I still haven't heard Veckatimest, so I'm reserving judgment on the Album of the Year of the week until I have. I think Grizzly Bear is talented -- Ed Droste has a great voice, I love their harmonies, and their music is interestingly textured -- but the other records of theirs that I've heard have been plagued by, how shall I put this, really boring songwriting. Some highlights, sure, but the whole meandering thing didn't really float my boat. But then with this new one, people (including some of our own Collective) have been going nuts ever since the existence of a leak was even contemplated, so I'm holding out hope.
Needless to say, Pitchfork, in particular, has been wetting itself for months, and I was curious what number grade they'd give it -- would it beat Merriwether Post Pavilion?!?!?!!oneelevenone!!!
As it turns out, no, it got a respectfully fawning 9.0 grade. But if you read the review, do you get the feeling that the writer is almost apologizing for giving it such a high grade? It's filled to the brim with weirdly passive aggressive back handed compliments. In fact, nearly every paragraph has at least one fairly negative note. Reading the review, you wouldn't think it adds up to 9.0. To wit:
Veckatimest ain't perfect; lord knows it tries.
What's perhaps the most remarkable thing about the truly remarkable Veckatimest, however, is how very exciting much of it is; no small feat for a painstaking chamber-pop record that never once veers above the middle tempo.
2007's Friend EP had me worried that Grizzly Bear's insistence on having everything in its right place had forced formula onto what had seemed to that point freewheeling and free-associative. For every inspired moment on Friend, there was another that fell back on the tried-but-true: a quiet intro bleeding into a big, harmonic midsection followed by an eventual denouement.
But this is Grizzly Bear, and despite an increased confidence in their pop sensibilities and an overall strengthening of melodies, they're still meanderers at heart. Highlights abound, but Veckatimest does sound as though it was conceived as a whole piece, and one must consider both the overall structure and the connective tissue between the abundant highlights to judge it a success. Save "Cheerleader" and the lilting "Ready, Able", the stretch between "Fine for Now" and "While You Wait" wanders a bit; certain moments, like Rossen's "swim around like two dories" line and the wispy, wheezing "About Face", hit harder than others. But you'll be looking for a while to find anybody who thinks the center of Veckatimest is as strong as the stuff surrounding it.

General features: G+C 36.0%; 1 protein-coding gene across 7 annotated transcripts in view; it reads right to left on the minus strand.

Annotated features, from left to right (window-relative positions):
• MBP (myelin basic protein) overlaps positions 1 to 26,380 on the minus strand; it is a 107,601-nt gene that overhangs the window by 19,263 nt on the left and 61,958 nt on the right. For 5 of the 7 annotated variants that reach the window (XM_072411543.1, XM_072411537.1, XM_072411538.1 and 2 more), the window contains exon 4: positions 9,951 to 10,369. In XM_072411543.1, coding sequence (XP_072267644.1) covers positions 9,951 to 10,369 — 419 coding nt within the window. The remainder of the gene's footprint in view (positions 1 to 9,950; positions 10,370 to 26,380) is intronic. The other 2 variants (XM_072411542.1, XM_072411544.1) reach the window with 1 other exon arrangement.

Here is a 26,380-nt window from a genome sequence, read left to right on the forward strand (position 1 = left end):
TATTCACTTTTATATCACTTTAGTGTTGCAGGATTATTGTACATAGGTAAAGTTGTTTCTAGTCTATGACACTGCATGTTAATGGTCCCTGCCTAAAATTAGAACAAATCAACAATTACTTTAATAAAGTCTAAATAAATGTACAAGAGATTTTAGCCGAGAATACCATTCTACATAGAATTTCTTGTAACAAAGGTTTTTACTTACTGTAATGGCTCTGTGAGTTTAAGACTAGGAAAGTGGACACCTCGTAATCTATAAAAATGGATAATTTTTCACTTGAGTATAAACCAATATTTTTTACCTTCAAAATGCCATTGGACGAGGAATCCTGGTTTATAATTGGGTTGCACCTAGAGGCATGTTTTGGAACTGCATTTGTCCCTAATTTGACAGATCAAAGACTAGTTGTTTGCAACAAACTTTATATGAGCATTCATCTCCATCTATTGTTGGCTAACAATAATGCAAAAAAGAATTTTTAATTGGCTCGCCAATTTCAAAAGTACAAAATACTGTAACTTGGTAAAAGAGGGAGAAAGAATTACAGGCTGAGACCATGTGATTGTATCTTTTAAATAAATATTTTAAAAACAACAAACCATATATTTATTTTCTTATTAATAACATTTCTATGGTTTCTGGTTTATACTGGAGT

Beyond irking folks predisposed to slagging off intricate and, yeah, "sophisticated" music like this-- you stay punk, I'mma stay fascinated-- this trip down yonder to the minor key will doubtless be the big complaint about Veckatimest. But really, couldn't we say the same about Yellow House? [Ed. note: This line is the most curious to me -- if this is supposed to be the big record that takes them to a next level, how is it relevant that the flaws of the new one are no different/worse than the flaws of their last, relatively little-heard one?]
Yet the pop moments on Veckatimest feel even bigger after the slight deviation at its core; surrounded by a few sour notes and sidesteps, "Cheerleader" and "Ready, Able" becomes that much stronger, and even the less effective numbers ("Hold Still", "Fine for Now") seem only to cower a smidge as a result of the staggering heights they're placed next to. Out of context, they're every bit as good as the more sinewy stuff that wove Yellow House together.
Yeah, Veckatimest sounds worked-over, but in the best of ways; carefully embellished, stripped bare when applicable, full of the joy of sounds colliding with other sounds.
I get it; Grizzly Bear can come across to some as boring. Lord knows I could go my whole life never reading another Ed Droste Tweet about pho or seeing Chris Taylor use a neti pot. But this little microcosm of imperfection indie rock's been working through lately could use a foil like Veckatimest, a record that, in searching for perfection through meticulousness, feels beautifully flawed and gloriously off-kilter without either side serving as the entire narrative.
I ended up reprinting nearly the entire review, but that's the point -- almost every line in the review is a sort of apologetic acknowledgment that, while deeply flawed, the record does have merit.* That's fine for a review -- but a 9.0? What I find odd is that it reads as if the reviewer didn't love it but then they slapped the 9.0 on anyway. I don't subscribe to the conspiracy theories of Ryan Schreiber dictating number grades from on high, but this is one of the strongest disjunctions between score and text that I've seen in a while. That said, I look forward to hearing it finally and judging for myself whether Texplush's "Next Radiohead" prediction will bear out...
*And don't get me wrong -- I LOVE deeply flawed but ultimately rewarding albums. Those are often some of my favorites. But this review takes things to another level.